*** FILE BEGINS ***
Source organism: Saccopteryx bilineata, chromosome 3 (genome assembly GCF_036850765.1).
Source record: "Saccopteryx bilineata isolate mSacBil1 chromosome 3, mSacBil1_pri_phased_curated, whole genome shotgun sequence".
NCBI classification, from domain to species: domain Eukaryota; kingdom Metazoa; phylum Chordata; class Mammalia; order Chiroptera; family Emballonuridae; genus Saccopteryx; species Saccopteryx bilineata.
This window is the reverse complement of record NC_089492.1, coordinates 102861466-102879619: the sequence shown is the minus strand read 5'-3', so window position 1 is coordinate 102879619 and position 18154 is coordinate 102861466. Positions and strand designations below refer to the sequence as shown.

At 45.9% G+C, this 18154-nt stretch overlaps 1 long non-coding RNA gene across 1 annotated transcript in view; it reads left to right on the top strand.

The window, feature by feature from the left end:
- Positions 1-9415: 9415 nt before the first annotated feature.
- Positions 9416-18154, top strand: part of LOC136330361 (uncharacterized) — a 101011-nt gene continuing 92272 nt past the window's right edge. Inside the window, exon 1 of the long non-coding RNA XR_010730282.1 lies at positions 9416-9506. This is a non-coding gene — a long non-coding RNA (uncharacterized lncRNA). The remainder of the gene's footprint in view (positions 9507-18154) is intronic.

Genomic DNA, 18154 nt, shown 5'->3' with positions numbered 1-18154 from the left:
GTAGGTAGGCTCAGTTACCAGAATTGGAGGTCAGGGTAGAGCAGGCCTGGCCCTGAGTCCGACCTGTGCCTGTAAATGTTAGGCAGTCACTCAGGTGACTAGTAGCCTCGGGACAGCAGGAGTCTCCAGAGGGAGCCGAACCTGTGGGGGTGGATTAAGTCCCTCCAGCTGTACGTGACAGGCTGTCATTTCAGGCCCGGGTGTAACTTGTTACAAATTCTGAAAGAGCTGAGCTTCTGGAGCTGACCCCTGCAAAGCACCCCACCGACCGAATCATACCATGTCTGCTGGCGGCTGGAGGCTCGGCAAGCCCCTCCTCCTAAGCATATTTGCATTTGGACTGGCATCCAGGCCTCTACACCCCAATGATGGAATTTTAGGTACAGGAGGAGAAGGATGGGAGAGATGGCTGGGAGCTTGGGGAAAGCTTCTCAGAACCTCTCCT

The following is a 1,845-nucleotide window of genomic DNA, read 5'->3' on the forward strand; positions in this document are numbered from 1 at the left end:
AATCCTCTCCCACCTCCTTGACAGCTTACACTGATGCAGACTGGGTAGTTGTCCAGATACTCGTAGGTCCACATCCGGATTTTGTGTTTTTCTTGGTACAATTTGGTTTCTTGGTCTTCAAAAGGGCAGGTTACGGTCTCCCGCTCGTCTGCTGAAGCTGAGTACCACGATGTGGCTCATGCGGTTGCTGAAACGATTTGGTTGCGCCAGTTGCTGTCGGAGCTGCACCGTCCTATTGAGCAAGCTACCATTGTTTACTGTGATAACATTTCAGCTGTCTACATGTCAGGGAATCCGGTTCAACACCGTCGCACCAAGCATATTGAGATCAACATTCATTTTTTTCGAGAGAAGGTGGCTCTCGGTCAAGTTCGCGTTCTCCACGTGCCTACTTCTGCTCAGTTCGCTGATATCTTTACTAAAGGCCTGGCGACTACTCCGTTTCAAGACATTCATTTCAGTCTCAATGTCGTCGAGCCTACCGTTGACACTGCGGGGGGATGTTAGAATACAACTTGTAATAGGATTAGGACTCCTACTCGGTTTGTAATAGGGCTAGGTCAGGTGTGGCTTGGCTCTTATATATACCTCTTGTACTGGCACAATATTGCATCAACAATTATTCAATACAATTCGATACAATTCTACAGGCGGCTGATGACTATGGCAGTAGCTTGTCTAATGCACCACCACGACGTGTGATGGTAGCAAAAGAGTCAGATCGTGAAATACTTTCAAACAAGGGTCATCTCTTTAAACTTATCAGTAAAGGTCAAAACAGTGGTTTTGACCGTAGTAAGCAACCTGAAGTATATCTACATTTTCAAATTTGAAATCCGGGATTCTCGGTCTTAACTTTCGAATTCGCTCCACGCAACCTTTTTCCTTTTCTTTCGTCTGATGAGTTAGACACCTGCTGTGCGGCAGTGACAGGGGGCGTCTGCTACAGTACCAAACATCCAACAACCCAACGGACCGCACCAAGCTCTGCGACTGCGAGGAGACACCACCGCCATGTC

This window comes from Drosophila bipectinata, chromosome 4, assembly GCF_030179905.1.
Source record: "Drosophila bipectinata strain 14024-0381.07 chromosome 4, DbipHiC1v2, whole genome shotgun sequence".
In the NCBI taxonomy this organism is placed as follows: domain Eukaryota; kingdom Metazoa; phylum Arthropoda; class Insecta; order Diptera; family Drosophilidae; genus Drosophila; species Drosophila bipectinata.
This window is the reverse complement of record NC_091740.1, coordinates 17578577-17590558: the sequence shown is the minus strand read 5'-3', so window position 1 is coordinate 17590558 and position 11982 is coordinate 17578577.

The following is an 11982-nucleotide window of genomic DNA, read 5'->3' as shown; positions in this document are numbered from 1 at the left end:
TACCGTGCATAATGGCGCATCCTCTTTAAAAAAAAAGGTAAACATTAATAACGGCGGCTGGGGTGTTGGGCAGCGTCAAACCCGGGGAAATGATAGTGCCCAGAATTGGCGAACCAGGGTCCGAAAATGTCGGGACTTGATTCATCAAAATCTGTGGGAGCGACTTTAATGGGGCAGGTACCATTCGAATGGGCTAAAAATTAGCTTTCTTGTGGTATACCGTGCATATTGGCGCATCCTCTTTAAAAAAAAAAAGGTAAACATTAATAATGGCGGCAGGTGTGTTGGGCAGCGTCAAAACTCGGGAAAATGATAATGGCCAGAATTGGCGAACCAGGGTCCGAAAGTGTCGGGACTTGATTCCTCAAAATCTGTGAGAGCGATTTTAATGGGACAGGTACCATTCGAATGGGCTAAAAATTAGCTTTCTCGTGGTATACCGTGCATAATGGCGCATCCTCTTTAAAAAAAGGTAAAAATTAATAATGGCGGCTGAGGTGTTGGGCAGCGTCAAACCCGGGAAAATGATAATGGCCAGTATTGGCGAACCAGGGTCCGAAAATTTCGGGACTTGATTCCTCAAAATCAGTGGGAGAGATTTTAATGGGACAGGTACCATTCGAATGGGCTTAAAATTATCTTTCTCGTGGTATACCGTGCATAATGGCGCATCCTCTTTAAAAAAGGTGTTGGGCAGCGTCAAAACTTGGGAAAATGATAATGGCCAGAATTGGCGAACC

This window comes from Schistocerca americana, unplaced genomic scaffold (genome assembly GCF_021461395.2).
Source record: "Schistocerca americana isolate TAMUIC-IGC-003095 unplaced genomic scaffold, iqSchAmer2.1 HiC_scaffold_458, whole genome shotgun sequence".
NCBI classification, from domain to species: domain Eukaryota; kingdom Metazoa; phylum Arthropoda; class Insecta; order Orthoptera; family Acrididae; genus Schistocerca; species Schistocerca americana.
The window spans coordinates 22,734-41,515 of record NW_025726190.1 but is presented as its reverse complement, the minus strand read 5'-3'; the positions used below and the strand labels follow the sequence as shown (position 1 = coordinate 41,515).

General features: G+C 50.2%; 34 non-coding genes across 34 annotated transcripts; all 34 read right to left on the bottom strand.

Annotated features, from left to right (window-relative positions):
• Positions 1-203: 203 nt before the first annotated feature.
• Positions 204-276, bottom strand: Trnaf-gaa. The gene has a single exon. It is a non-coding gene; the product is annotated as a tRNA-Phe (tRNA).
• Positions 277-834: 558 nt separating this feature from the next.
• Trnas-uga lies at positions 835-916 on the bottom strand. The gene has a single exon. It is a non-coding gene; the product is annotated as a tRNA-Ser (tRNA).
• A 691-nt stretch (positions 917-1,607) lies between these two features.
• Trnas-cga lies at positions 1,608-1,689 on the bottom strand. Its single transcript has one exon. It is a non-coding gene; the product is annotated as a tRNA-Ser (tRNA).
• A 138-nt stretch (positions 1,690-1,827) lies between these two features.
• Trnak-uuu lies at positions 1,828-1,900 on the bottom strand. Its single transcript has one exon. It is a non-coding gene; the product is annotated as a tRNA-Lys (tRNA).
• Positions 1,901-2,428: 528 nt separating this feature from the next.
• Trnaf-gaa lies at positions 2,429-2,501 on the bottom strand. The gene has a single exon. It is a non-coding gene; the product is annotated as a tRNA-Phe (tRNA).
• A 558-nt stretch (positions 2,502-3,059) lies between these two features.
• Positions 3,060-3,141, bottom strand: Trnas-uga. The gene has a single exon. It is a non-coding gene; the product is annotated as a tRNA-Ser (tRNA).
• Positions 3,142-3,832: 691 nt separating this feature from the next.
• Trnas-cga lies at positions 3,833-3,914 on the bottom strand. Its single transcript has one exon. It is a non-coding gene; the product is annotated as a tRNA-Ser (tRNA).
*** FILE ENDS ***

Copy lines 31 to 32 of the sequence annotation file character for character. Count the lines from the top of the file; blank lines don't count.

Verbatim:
• A 138-nt stretch (positions 1,690-1,827) lies between these two features.
• Trnak-uuu lies at positions 1,828-1,900 on the bottom strand. Its single transcript has one exon. It is a non-coding gene; the product is annotated as a tRNA-Lys (tRNA).